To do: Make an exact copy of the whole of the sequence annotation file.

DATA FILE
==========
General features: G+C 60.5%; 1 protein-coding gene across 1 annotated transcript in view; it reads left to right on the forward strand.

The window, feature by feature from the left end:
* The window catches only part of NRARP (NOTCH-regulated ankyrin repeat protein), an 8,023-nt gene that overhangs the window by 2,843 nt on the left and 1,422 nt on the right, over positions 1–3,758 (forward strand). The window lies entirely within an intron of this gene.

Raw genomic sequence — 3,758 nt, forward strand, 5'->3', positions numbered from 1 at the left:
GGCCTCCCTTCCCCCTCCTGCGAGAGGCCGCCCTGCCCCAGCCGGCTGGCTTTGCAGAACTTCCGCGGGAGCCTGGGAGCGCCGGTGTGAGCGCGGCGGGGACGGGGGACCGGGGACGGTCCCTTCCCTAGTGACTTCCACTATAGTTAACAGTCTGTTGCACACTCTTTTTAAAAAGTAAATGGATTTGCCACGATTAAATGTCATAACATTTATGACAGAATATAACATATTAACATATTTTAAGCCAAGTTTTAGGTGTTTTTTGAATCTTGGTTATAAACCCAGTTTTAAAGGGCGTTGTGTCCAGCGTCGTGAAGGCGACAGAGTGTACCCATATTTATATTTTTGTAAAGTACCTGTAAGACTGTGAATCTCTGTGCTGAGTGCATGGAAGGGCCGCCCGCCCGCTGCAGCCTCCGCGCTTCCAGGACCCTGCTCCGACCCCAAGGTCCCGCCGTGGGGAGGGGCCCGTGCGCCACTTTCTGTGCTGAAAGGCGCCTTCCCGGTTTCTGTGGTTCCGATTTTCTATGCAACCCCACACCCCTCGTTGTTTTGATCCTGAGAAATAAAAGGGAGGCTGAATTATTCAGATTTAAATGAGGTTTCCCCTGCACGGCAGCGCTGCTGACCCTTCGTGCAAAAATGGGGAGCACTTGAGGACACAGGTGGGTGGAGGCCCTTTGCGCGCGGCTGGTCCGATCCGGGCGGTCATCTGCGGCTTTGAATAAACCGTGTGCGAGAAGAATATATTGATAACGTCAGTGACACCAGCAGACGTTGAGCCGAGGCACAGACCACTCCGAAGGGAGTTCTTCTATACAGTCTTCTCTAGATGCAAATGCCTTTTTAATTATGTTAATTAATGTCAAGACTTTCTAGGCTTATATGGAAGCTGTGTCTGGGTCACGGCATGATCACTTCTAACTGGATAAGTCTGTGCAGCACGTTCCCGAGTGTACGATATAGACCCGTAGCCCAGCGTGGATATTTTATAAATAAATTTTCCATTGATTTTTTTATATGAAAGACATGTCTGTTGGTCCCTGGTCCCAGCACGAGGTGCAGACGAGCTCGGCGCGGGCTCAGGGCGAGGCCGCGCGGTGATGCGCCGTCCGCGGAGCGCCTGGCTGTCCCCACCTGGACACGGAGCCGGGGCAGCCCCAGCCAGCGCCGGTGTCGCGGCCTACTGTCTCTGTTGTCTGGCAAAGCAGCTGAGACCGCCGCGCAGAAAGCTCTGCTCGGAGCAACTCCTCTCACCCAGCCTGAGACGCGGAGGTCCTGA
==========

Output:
General features: G+C 60.5%; 1 protein-coding gene across 1 annotated transcript in view; it reads left to right on the forward strand.

The window, feature by feature from the left end:
* The window catches only part of NRARP (NOTCH-regulated ankyrin repeat protein), an 8,023-nt gene that overhangs the window by 2,843 nt on the left and 1,422 nt on the right, over positions 1–3,758 (forward strand). The window lies entirely within an intron of this gene.

Raw genomic sequence — 3,758 nt, forward strand, 5'->3', positions numbered from 1 at the left:
GGCCTCCCTTCCCCCTCCTGCGAGAGGCCGCCCTGCCCCAGCCGGCTGGCTTTGCAGAACTTCCGCGGGAGCCTGGGAGCGCCGGTGTGAGCGCGGCGGGGACGGGGGACCGGGGACGGTCCCTTCCCTAGTGACTTCCACTATAGTTAACAGTCTGTTGCACACTCTTTTTAAAAAGTAAATGGATTTGCCACGATTAAATGTCATAACATTTATGACAGAATATAACATATTAACATATTTTAAGCCAAGTTTTAGGTGTTTTTTGAATCTTGGTTATAAACCCAGTTTTAAAGGGCGTTGTGTCCAGCGTCGTGAAGGCGACAGAGTGTACCCATATTTATATTTTTGTAAAGTACCTGTAAGACTGTGAATCTCTGTGCTGAGTGCATGGAAGGGCCGCCCGCCCGCTGCAGCCTCCGCGCTTCCAGGACCCTGCTCCGACCCCAAGGTCCCGCCGTGGGGAGGGGCCCGTGCGCCACTTTCTGTGCTGAAAGGCGCCTTCCCGGTTTCTGTGGTTCCGATTTTCTATGCAACCCCACACCCCTCGTTGTTTTGATCCTGAGAAATAAAAGGGAGGCTGAATTATTCAGATTTAAATGAGGTTTCCCCTGCACGGCAGCGCTGCTGACCCTTCGTGCAAAAATGGGGAGCACTTGAGGACACAGGTGGGTGGAGGCCCTTTGCGCGCGGCTGGTCCGATCCGGGCGGTCATCTGCGGCTTTGAATAAACCGTGTGCGAGAAGAATATATTGATAACGTCAGTGACACCAGCAGACGTTGAGCCGAGGCACAGACCACTCCGAAGGGAGTTCTTCTATACAGTCTTCTCTAGATGCAAATGCCTTTTTAATTATGTTAATTAATGTCAAGACTTTCTAGGCTTATATGGAAGCTGTGTCTGGGTCACGGCATGATCACTTCTAACTGGATAAGTCTGTGCAGCACGTTCCCGAGTGTACGATATAGACCCGTAGCCCAGCGTGGATATTTTATAAATAAATTTTCCATTGATTTTTTTATATGAAAGACATGTCTGTTGGTCCCTGGTCCCAGCACGAGGTGCAGACGAGCTCGGCGCGGGCTCAGGGCGAGGCCGCGCGGTGATGCGCCGTCCGCGGAGCGCCTGGCTGTCCCCACCTGGACACGGAGCCGGGGCAGCCCCAGCCAGCGCCGGTGTCGCGGCCTACTGTCTCTGTTGTCTGGCAAAGCAGCTGAGACCGCCGCGCAGAAAGCTCTGCTCGGAGCAACTCCTCTCACCCAGCCTGAGACGCGGAGGTCCTGA